You used to be able to have instant communication with someone in two ways: in person or on the phone. Today there are many more ways by which you can have real-time conversations with folks from all over the world. In this chapter, we’ll discuss the ins and outs of instant messaging and take a look into the future with the video calling system Skype. We’ll also touch on social networking options such as Facebook and Twitter.
I’m IMing—Are You?
You’re checking your e-mail when there’s a notifi cation sound. Suddenly, a message appears on your screen saying, “Hi, Grandma! Can you talk now?” You’ve just received an instant message (or IM) from your granddaughter. To respond, simply write a reply in the message box and click “send.” Voilà—you’re now chatting online with your grandchild!
But how did your granddaughter know that you were online? Instant messenging software allows users to maintain a list of people with whom they want to communicate online. With Gmail’s IM service, Gchat, this list appears at the lower left corner of the screen. Depending on the program, you may get a message or notification when someone on your list logs on. If you want to chat with that person, you can send an instant message that appears on his or her screen, and vice versa. If you don’t want to be bothered, simply change your chat setting to “unavailable” or “busy”— or you can even choose “invisible” so people don’t see that you’re online.
Instant messaging has a number of uses. You can send a quick, simple note to someone (“Don’t forget to lock the door when you leave the house!”) or use it to connect on a more personal level. Check your e-mail provider for information about the personal messaging systems they offer. AOL, Yahoo, Gmail, and Microsoft all offer their own free messaging programs, and anyone can use them. Facebook, a social networking website, also offers its own instant messaging option.
Skype: The Future Is Now!
Back in the day, comic book detective Dick Tracy had a cool wrist videophone on which he could see and talk to his friends. Today’s technology has caught up to him, and now you can have video conversations with anyone you like, anytime you like, for free. Systems such as Skype and Oovoo are easy to download, easy to use, and a whole lot of fun. Of course, they’re not perfect: Sometimes the video slows down, and sometimes the connection drops. But most of the time, it works pretty darned well. Note: You need to have a webcam, or a computer with a built-in webcam, in order to Skype.
Why would you want to Skype? To see the new baby wave her tiny fists in the air. To watch your granddaughter’s dance routine and cheer her on. To “meet” the new pet hamster. Or just to talk with someone face-to-face, even when you’re thousands of miles away. There’s really only one downside to Skype: Since you and everything around you will be visible to your caller, you’ll need to think about how you look when you answer the phone!
In the past, videoconferencing required a lot of extra equipment. Now, many computers come with built-in cameras and microphones. Assuming you’re using one of these newer computers, here’s how to get started with Skype.
1. Go to www.skype.com.
2. Fill in the profile and agree to the terms of registration.
3. You’ll be asked to test your microphone (the system will walk you through this).
4. Now it’s time to search for someone to Skype with. Ideally, you already know that the person you’re looking for is already signed up with Skype, but the program will also search through your e-mail contacts to find your friends on the system. (You don’t have to do this, but it’s an option.) Once it’s found some contacts, invite people to connect with you.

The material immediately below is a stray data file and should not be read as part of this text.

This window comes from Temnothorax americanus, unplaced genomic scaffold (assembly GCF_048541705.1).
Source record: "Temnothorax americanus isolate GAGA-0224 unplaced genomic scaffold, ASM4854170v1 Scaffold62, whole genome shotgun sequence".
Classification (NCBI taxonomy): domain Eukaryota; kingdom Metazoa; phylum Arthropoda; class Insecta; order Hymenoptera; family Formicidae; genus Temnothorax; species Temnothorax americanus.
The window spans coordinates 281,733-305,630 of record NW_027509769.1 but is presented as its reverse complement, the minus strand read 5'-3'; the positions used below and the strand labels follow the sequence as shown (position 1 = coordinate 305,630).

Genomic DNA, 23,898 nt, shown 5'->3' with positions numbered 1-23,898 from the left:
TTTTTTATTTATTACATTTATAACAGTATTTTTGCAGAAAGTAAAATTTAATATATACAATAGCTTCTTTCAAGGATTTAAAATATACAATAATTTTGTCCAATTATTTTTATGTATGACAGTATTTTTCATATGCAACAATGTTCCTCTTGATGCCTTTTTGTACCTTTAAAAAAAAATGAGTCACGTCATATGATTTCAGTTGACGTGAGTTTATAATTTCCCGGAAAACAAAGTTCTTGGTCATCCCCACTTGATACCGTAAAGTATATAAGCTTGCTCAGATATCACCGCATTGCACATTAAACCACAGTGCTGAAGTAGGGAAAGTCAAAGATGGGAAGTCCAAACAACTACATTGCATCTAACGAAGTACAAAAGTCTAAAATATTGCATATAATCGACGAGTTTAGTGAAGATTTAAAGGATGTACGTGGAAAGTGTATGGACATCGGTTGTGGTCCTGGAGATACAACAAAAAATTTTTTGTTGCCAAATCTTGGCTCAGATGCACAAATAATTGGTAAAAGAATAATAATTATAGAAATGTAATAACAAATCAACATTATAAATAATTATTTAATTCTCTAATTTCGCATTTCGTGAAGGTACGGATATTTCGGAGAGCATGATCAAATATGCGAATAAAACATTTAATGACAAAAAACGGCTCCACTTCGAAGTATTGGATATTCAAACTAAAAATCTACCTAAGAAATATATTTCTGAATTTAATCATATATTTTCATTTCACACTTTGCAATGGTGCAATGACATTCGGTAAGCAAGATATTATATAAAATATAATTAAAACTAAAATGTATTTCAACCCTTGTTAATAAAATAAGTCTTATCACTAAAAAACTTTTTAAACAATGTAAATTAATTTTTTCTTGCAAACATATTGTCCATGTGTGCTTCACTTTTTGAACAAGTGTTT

5. After one or more people have accepted your invitation, you can Skype with them. To do this, sign into Skype, select your contact, and click “Video Call.” If all goes correctly, you’ll see your friend’s face on the screen, and he or she will see you as well.
6. Say someone’s trying to get ahold of you on Skype. First, you’ll need to be signed in to answer the call. Th en you’ll hear a loud beeping noise alerting you to the call. Simply click “Answer” to see and communicate with your friend.
- Skype and More
Staying in Touch: Options to Consider
E-mail, lists, forums, instant messaging, and videoconferencing are all terrific ways to communicate online, but believe it or not, there are even more ways to connect on the web. If you’re ready to dive into social media, you might want to try one or more of these options.
• Facebook—There’s a good chance you’ve heard of Facebook. It’s a website on which people communicate with others, sharing photos, videos, ideas, questions, and much more. You can get onto Facebook quickly and easily by registering at www.facebook.com. Then you can build your “profile” with a photo and any information that you choose to share about yourself. People you know (or don’t know) can “friend” you, and if you agree to their friend request, you can see what they post on the site. Some people are on Facebook multiple times a day, updating their “statuses.” Others pop in every now and then to check in but don’t add anything to the site.
• Twitter—What’s with all the tweeting? Twitter has become an international phenomenon, and for some people it’s great fun. For others, it seems like a nuisance. Much like Facebook, Twitter invites users to register, provide information, and then communicate with others. Th ere are a few major differences, however; for instance, with Twitter, messages (called “tweets”) can only have a total of 140 characters.
• Google+—To compete with Facebook and other social media sites, Google has created Google+ (which is pronounced “Google Plus”). There, you can IM with contacts, post status updates, and more.